Today was a mixed day overall for the markets, with two of the three major indices ending the day in the black. The Dow Jones Industrial Average (INDEX: ^DJI) led the charge, closing up 0.76%. The S&P 500 closed essentially flat, up 0.07%, while the Nasdaq (INDEX: ^IXIC) finished slightly in the red, as disappointing earnings from Google helped drag it down 0.06%.
But while the major indices as a whole didn't see huge moves today, three technology companies on the Dow posted some tremendous gains. Microsoft (NYS: MSFT) was the Dow's biggest gainer today, skyrocketing 5.65%. The company beat analyst expectations on both revenue and earnings in its fiscal second quarter. Strong revenues from Microsoft's Office software and Xbox divisions helped the company overcome weak personal-computer orders.
IBM (NYS: IBM) was the second-biggest winner on the day, surging 4.43%. The company also reported impressive earnings that beat analyst expectations. Operating profits per share increased by 11% as the company finished a record year for revenue and earnings per share. IBM's stock swung from negative to positive on the year after today's big gain.
The third-biggest Dow winner was Hewlett Packard (NYS: HPQ) , which ended the day up 3.61%. HP rode the tech wave higher on the day, and the company is now up over 9% on the year after a dismal 2011.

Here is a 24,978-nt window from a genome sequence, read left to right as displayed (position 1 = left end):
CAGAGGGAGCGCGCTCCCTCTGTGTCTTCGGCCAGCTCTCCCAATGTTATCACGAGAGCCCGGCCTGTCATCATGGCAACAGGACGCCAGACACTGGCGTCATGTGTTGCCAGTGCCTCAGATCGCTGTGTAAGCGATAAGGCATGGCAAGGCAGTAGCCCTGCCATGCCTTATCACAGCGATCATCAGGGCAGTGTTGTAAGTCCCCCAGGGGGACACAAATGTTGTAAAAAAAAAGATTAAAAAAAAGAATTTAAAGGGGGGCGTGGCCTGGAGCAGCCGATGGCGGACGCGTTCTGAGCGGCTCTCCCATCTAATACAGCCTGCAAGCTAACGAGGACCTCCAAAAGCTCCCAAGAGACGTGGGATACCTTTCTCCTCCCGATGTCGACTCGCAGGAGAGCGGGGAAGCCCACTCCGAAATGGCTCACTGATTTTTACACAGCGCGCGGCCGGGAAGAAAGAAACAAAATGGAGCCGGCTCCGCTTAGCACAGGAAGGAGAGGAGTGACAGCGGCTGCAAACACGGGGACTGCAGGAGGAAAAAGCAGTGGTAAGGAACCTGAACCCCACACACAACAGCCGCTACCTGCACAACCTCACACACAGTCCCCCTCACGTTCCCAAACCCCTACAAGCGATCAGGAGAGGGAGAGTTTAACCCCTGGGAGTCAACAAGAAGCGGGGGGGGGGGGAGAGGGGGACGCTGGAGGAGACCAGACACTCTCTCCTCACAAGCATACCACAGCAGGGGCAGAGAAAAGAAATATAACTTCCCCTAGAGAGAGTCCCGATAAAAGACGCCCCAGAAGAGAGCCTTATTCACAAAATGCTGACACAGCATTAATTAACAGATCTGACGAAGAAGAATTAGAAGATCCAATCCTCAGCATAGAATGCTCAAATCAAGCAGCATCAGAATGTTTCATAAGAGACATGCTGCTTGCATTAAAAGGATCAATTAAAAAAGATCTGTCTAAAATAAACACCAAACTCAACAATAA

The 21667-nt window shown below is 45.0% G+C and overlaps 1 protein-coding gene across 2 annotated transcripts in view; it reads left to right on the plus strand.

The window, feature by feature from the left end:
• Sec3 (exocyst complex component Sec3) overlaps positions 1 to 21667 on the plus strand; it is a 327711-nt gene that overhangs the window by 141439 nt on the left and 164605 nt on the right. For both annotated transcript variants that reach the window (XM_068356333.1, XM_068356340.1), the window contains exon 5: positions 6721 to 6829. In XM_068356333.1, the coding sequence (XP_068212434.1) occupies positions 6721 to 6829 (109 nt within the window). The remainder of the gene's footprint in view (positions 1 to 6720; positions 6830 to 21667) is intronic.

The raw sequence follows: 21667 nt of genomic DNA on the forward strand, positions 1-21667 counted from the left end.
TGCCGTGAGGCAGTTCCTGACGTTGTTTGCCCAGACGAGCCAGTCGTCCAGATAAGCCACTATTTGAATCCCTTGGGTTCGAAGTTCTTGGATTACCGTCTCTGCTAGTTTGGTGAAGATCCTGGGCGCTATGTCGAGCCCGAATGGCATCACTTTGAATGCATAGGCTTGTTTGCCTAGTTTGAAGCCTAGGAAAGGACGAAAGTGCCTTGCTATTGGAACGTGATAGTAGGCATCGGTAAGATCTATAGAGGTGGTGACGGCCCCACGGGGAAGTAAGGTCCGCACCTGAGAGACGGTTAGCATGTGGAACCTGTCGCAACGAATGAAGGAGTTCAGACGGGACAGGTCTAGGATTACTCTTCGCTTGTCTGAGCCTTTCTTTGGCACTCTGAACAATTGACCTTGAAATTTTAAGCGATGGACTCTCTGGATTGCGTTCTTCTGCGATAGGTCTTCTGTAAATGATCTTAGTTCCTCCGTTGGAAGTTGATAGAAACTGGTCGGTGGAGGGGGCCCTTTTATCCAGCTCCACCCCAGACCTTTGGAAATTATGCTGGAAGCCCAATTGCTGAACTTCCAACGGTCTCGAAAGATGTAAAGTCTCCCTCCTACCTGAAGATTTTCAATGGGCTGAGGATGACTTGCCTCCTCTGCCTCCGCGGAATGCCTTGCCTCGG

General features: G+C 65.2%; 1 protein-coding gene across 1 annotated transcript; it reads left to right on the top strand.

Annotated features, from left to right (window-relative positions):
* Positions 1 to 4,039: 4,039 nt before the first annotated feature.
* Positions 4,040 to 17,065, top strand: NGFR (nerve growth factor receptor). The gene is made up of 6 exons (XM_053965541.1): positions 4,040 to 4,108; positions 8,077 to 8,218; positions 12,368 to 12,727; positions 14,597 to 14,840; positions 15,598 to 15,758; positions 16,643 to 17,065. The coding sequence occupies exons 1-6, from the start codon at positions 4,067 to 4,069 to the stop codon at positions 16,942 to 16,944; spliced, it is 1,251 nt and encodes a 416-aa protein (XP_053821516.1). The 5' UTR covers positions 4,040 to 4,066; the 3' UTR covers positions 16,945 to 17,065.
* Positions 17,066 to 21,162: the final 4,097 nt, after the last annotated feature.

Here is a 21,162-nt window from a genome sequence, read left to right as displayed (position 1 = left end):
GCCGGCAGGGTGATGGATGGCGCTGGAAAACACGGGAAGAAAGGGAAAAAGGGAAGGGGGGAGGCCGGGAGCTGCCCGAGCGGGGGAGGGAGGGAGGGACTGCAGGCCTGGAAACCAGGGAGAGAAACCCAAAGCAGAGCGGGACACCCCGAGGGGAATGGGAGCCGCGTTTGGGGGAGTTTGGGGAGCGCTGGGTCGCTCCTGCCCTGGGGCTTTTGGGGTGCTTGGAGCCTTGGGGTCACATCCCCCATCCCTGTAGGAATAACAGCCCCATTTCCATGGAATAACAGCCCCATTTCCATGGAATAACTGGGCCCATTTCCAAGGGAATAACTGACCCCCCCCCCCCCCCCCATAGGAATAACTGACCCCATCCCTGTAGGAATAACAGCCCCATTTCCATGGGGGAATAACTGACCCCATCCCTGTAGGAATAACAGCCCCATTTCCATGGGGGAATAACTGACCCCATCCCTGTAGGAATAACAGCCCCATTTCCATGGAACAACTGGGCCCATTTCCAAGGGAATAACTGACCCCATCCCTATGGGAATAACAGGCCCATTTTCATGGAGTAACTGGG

While Microsoft, IBM, and HPQ all surged today, our Chief Investment Officer has picked out one stock that he believes will crush the market for all of 2012. To see this company, check out our brand new report, "The Motley Fool's Top Stock for 2012." You can get instant access to the name and analysis of this company by clicking here -- it's absolutely free.
At the time thisarticle was published Brendan Byrnes owns no shares of any company mentioned above. The Motley Fool owns shares of Microsoft, International Business Machines, and Google.Motley Fool newsletter serviceshave recommended buying shares of Google and Microsoft.Motley Fool newsletter serviceshave recommended creating a bull call spread position in Microsoft. Try any of our Foolish newsletter servicesfree for 30 days. We Fools may not all hold the same opinions, but we all believe thatconsidering a diverse range of insightsmakes us better investors. The Motley Fool has adisclosure policy.
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